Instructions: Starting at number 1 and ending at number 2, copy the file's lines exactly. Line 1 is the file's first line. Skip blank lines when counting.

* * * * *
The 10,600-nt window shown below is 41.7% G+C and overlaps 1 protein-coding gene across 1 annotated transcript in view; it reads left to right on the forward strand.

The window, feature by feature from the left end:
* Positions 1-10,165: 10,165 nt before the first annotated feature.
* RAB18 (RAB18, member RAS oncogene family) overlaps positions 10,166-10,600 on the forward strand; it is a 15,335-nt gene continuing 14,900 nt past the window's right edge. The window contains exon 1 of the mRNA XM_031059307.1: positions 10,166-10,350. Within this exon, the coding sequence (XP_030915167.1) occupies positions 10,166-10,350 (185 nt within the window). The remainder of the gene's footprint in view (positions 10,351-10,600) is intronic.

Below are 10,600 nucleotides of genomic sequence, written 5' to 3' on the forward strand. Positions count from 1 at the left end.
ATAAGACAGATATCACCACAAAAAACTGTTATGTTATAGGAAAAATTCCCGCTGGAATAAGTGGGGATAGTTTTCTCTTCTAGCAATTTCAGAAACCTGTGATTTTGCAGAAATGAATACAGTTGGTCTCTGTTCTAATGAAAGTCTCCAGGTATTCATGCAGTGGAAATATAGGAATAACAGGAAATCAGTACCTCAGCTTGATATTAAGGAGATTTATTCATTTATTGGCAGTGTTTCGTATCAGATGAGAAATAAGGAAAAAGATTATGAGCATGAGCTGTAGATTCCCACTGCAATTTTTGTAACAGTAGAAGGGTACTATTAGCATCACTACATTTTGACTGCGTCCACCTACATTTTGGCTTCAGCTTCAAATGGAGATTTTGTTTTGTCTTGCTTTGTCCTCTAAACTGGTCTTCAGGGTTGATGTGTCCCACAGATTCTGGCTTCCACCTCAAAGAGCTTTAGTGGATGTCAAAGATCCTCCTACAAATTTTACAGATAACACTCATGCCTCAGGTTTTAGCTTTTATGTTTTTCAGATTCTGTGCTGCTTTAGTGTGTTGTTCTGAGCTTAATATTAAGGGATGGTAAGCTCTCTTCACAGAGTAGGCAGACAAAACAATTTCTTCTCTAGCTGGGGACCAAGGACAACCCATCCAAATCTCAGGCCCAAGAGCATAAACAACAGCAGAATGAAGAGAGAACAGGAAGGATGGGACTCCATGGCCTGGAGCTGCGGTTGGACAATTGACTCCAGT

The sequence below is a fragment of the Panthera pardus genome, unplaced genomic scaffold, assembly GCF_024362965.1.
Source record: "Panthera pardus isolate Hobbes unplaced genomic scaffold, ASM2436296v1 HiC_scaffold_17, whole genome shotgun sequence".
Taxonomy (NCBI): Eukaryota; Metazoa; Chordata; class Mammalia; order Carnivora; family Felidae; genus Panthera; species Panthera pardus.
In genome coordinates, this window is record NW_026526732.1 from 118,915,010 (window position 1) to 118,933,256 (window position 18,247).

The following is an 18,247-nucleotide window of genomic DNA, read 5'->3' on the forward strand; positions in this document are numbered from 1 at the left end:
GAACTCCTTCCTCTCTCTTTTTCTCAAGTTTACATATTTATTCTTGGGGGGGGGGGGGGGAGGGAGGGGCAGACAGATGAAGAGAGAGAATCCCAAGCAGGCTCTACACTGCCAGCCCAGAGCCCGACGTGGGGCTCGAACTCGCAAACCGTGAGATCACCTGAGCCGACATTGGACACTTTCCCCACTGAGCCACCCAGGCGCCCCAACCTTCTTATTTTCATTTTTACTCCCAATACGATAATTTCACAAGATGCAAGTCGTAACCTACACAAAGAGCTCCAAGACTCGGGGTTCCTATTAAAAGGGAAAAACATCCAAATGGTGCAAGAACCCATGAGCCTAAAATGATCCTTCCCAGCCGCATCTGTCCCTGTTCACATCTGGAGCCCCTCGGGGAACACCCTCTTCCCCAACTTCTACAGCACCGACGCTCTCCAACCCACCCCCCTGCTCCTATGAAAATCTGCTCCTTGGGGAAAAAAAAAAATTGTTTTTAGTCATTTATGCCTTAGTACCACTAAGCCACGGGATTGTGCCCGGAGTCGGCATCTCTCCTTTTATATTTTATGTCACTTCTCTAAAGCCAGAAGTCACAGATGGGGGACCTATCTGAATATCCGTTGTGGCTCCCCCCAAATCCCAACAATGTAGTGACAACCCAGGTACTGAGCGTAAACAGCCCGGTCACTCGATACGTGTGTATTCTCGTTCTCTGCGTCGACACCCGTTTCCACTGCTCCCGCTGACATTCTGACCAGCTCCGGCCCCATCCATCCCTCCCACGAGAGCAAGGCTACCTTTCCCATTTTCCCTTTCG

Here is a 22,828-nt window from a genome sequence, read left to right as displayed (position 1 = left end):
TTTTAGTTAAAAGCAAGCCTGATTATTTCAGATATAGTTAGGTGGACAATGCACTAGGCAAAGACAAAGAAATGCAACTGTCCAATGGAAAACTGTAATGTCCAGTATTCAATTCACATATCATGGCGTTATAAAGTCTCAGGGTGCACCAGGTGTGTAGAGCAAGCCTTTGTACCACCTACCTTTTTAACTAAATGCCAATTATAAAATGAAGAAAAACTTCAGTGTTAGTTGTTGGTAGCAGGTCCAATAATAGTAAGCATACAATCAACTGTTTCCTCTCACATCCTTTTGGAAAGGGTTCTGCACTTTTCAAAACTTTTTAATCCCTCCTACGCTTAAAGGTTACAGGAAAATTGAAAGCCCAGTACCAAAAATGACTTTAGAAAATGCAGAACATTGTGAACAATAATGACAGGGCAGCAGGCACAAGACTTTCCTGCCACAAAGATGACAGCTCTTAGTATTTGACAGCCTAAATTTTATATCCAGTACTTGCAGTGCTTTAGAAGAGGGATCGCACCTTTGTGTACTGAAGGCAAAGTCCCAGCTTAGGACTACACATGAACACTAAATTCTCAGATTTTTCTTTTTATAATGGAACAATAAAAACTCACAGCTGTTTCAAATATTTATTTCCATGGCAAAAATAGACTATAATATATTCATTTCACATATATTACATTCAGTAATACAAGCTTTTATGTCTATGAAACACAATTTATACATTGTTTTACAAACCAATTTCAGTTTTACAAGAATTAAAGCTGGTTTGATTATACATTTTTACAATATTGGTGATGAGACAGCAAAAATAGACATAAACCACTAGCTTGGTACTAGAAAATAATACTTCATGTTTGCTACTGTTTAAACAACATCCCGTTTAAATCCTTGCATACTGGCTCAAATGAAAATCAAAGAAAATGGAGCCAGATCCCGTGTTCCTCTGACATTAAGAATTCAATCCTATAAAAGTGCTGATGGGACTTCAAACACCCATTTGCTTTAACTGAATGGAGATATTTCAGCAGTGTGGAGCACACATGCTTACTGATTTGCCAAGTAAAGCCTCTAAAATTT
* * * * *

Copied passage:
The 10,600-nt window shown below is 41.7% G+C and overlaps 1 protein-coding gene across 1 annotated transcript in view; it reads left to right on the forward strand.

The window, feature by feature from the left end: